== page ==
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A Tribute To Biathlon, The Only Sport That Simulates Hunting Down And Shooting Another Human Being

With the Winter Olympics a mere 99 days away, it's time to jump-start your crippling case of SOCHI FEVER by appreciating the sport of skiing and shooting at things.

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Allow me to explain. Biathlon combines cross-country skiing and shooting. There are five events in which competitors can earn medals; each involves skiing several kilometers between target stations.

Via TIME magazine /

The targets can be as small as two inches or so across, and competitors shoot at them from 50 meters (~164 feet) away. Think about running a mile as fast as possible, then standing in center field of a baseball stadium and trying to shoot a piece of fruit at home plate.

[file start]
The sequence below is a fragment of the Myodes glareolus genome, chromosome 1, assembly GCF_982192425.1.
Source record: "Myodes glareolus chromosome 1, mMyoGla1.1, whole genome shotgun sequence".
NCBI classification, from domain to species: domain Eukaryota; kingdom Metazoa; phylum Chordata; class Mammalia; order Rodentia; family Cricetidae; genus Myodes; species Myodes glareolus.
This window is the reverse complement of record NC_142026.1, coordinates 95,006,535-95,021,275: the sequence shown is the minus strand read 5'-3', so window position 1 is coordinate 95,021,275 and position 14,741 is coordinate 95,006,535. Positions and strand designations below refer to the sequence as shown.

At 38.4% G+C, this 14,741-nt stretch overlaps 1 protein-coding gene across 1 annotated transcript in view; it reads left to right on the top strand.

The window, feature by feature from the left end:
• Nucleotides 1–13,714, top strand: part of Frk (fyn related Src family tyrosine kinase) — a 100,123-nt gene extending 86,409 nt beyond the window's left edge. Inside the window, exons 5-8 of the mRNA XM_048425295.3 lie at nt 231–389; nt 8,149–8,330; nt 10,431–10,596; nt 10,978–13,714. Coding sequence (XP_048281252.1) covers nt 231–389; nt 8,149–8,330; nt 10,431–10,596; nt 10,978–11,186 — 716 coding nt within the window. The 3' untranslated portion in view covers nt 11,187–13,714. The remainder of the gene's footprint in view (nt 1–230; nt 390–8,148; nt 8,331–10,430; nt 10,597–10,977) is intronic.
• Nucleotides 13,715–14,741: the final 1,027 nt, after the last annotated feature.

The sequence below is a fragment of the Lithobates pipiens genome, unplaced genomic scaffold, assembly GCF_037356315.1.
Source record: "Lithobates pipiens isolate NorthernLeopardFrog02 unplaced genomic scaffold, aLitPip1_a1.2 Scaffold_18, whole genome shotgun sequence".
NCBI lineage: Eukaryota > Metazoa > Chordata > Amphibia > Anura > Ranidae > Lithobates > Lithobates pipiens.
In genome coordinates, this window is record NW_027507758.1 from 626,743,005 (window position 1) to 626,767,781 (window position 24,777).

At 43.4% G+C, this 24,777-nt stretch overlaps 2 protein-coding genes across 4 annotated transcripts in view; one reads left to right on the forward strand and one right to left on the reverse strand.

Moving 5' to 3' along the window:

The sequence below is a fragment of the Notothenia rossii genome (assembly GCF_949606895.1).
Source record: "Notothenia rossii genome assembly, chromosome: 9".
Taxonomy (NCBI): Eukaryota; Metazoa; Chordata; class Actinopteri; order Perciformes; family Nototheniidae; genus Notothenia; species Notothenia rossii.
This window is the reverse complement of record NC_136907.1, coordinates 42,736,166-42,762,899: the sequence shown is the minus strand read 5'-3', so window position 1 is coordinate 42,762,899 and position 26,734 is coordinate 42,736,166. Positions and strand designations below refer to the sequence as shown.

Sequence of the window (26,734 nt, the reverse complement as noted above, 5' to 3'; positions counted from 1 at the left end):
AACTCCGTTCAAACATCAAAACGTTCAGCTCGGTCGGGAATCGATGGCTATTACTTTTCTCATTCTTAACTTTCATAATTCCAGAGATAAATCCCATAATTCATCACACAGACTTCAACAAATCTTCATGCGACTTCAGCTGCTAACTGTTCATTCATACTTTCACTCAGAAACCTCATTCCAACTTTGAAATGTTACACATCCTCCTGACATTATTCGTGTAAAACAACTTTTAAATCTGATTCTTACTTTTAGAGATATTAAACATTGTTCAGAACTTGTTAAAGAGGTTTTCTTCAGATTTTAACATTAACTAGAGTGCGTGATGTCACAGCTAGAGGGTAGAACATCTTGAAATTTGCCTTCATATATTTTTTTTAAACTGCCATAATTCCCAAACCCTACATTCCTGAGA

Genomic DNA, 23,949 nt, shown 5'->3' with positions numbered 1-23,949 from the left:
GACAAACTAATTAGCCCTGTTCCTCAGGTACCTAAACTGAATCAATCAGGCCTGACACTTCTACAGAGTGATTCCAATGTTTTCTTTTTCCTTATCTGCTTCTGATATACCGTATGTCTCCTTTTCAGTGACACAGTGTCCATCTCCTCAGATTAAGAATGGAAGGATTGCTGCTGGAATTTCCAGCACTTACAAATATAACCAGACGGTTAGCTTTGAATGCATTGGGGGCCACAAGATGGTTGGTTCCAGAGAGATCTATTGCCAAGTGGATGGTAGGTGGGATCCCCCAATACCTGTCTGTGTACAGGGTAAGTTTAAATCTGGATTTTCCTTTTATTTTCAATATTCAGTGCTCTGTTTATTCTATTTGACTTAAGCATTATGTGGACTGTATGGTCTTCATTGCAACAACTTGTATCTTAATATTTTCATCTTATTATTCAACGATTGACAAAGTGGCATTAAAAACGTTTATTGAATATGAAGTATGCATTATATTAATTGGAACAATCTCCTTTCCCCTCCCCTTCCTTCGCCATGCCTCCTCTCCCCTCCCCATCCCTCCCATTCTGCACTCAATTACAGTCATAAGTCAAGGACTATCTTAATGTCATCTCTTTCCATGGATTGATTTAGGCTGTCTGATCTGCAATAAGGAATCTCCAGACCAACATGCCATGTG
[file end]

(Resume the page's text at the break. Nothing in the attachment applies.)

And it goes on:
Being able to use a weapon accurately in the midst of long-distance exertion is a skill useful to soldiers (not hunters, as you might think — humans rarely run long distances as a hunting technique) and the original form of biathlon was called military patrol. It seems to have gotten started as an organized activity in the late 19th century in Russia and Scandinavia, where border guards often had to travel long distances to hunt down not only their fellow humans, but also reindeer who had turned to crime.

Martin Rose / Bongarts / Getty

So biathlon is derived from the act of tracking down and killing someone, i.e., the same sinister "sport" depicted in the 1924 short story "The Most Dangerous Game," the 1932 movie The Most Dangerous Game, the 1987 movie The Running Man, the 1994 movie Surviving The Game, the 2000 movie Battle Royale, all of the Hunger Games books and movies, and more.

TIME magazine / Via

What's more, the U.S. team believes it's got an outside shot at winning its first-ever biathlon medal in Sochi. This tall drink of handsome is Tim Burke, who won a silver medal at the 2013 world championships.